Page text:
Correspondence on "Erosion rates and weathering history of rock surfaces associated with Aboriginal rock art engravings (petroglyphs) on Burrup Peninsula, Western Australia, from cosmogenic nuclide measurements" by Brad Pillans and Keith Fifield. Quaternary Science Reviews 69: 98-106

A. Watchman, P. Taçon, M. Aubert

    Research output: Contribution to journalLetterpeer-review

    1 Citation (Scopus)

    Abstract

    In Volume 69 of Quaternary Science Reviews, Pillans and Fifield made unfounded claims about the probable age of Aboriginal engravings located on the Burrup Peninsula and the adjacent Dampier Archipelago of Western Australia. An inference drawn by the authors from their10Be cosmogenic nuclide measurements is that "petroglyphs up to around 10 mm deep the maximum observed depth of petroglyphs on Burrup Peninsula could survive for up to 60,000 years”; concluding that their results support the view that“the oldest art could be up to 30,000 years old and potentially older”(Pillans and Fifield, 2013: 105). We dispute this conclusion on the grounds of sampling, analysis, weathering, and other issuesand present facts and alternative arguments that cast serious doubts about the purported antiquity of the petroglyphs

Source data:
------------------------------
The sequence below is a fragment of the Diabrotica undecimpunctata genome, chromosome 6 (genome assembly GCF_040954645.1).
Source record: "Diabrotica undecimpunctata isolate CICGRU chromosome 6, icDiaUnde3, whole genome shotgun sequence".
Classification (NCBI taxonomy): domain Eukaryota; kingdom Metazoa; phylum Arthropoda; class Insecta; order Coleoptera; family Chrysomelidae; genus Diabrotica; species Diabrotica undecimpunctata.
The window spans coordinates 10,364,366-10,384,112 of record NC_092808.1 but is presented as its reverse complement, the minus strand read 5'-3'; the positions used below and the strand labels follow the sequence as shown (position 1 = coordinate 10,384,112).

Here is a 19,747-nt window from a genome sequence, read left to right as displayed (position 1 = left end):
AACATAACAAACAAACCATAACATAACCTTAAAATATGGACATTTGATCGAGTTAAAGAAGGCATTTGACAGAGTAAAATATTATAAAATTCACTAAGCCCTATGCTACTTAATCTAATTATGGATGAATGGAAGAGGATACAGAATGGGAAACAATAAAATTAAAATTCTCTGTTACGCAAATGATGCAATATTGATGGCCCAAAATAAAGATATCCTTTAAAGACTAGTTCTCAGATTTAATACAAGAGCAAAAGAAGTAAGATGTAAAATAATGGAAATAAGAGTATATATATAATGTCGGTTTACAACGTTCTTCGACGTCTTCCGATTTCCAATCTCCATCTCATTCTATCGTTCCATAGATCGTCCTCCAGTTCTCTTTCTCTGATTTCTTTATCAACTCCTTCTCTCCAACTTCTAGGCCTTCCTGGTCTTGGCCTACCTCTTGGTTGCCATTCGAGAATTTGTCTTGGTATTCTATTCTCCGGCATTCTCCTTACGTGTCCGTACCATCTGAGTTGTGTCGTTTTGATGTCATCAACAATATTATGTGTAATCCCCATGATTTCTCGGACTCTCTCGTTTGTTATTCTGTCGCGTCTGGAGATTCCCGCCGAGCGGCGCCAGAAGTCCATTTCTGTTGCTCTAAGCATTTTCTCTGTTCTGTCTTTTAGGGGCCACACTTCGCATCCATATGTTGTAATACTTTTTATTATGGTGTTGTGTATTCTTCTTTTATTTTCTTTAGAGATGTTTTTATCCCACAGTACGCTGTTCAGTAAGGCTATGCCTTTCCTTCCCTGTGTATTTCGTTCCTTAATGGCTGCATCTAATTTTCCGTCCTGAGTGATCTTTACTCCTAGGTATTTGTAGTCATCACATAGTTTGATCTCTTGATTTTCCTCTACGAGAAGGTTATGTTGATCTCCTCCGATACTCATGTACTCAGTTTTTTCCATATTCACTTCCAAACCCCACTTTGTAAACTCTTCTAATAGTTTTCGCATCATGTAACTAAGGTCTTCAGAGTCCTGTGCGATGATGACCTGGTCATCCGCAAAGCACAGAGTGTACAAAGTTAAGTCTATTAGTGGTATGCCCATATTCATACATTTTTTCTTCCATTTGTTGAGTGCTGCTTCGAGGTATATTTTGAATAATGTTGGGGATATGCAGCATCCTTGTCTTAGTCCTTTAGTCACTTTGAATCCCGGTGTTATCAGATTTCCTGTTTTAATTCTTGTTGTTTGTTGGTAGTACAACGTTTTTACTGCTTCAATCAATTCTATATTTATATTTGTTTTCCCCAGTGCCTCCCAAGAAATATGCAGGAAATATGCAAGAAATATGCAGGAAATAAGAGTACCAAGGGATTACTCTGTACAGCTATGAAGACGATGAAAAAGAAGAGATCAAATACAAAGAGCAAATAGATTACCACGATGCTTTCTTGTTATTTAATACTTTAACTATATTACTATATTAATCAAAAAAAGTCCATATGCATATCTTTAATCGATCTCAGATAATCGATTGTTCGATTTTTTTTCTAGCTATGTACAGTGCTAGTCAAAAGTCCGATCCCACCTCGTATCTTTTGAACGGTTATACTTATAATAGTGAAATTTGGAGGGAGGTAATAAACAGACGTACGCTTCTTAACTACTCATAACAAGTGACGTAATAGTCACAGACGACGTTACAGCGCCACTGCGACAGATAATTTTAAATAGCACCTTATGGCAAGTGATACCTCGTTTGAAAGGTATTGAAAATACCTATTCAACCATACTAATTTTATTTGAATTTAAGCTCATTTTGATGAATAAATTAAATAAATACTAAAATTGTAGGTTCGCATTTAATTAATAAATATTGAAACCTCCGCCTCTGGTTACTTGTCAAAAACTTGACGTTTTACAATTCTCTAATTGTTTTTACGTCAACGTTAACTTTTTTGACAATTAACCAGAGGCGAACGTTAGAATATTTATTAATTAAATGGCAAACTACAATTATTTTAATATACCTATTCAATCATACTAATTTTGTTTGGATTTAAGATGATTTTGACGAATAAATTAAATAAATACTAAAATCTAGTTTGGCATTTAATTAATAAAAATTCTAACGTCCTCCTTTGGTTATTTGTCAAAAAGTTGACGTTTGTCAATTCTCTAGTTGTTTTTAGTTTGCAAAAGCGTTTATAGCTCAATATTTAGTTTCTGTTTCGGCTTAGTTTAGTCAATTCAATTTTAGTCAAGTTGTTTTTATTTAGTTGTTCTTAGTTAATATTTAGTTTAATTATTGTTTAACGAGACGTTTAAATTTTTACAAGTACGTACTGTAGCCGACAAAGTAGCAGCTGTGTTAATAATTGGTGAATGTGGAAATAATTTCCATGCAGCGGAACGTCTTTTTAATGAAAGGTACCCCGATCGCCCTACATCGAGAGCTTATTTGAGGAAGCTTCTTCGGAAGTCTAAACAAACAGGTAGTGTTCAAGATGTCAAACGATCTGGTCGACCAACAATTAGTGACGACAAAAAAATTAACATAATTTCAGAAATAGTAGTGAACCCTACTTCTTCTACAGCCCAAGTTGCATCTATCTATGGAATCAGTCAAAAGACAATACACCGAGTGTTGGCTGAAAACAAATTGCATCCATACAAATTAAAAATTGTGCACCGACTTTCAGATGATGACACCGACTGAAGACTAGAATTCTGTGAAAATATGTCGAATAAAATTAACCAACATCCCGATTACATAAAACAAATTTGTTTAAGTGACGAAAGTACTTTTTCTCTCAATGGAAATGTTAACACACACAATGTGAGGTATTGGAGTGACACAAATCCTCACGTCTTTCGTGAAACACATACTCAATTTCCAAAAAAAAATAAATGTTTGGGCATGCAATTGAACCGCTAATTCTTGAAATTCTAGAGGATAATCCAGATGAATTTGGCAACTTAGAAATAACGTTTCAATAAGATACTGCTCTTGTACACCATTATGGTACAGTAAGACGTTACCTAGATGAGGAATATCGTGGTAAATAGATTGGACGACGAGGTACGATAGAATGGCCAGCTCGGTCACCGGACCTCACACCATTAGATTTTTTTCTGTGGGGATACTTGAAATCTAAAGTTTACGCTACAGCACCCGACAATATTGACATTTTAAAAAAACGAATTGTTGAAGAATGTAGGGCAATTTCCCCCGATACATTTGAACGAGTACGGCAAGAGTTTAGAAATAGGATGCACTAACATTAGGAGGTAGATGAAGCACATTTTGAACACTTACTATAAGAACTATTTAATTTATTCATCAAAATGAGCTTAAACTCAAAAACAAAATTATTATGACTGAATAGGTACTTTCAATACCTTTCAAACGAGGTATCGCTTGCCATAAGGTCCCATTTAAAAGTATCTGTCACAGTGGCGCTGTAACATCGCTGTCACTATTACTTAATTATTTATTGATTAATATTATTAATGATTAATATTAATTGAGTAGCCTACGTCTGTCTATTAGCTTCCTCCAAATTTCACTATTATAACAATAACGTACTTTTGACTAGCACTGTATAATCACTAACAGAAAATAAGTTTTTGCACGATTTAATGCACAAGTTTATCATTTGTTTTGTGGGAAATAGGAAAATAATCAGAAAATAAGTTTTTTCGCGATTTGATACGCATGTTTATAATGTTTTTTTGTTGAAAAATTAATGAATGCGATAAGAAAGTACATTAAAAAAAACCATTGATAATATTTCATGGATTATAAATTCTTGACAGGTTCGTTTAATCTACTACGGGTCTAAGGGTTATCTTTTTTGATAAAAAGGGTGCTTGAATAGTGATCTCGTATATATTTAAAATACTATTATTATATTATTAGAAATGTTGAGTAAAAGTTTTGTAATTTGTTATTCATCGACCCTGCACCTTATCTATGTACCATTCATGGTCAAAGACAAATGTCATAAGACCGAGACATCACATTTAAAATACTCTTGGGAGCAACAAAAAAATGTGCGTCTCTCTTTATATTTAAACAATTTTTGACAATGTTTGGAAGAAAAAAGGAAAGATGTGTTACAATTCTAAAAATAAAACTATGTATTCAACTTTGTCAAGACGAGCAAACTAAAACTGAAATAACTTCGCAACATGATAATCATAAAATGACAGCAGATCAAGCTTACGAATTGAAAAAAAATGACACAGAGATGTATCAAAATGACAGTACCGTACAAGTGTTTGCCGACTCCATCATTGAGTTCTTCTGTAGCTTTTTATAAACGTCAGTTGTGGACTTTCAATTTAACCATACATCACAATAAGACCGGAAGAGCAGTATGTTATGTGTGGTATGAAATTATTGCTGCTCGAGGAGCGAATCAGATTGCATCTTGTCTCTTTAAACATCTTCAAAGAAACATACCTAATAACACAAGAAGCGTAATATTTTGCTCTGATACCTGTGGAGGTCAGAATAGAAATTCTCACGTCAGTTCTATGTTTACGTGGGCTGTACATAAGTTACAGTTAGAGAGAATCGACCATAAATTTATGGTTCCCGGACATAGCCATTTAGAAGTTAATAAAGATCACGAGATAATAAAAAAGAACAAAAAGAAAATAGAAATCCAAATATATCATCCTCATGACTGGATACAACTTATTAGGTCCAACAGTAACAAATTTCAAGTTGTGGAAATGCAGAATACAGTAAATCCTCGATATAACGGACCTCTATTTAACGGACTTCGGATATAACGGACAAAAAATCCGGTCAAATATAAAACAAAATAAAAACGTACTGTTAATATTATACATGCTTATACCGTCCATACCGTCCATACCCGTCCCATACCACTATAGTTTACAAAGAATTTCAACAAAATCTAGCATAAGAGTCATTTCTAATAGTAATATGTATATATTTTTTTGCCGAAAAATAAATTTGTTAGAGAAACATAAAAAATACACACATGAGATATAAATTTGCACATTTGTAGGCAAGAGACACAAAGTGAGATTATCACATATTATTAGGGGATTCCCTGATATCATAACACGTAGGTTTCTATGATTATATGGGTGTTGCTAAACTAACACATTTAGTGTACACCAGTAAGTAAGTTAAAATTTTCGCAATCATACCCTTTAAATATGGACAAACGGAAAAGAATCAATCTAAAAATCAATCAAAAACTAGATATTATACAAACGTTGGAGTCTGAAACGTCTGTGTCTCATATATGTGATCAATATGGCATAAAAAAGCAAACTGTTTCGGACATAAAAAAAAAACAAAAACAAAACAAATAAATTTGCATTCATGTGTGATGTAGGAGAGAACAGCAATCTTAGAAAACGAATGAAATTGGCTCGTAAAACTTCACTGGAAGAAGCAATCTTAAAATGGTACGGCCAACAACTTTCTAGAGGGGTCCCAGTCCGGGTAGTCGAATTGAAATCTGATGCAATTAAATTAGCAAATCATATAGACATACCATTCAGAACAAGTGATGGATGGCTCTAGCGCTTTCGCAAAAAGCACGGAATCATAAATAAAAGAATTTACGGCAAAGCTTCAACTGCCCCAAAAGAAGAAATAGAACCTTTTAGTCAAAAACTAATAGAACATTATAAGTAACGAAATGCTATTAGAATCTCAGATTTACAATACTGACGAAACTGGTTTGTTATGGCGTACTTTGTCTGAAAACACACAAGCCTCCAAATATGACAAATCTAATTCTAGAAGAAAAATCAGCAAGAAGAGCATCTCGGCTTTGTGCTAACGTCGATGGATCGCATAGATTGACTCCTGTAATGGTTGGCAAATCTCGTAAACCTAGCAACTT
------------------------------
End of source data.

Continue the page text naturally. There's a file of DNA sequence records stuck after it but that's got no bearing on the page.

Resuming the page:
Original languageEnglish
    Pages (from-to)70-73
    Number of pages4
    JournalQuaternary Science Reviews
    Volume91
    DOIs
    Publication statusPublished - 1 May 2014

    Keywords

    • Aboriginal rock art
    • Erosion
    • Weathering
    • Western Australia

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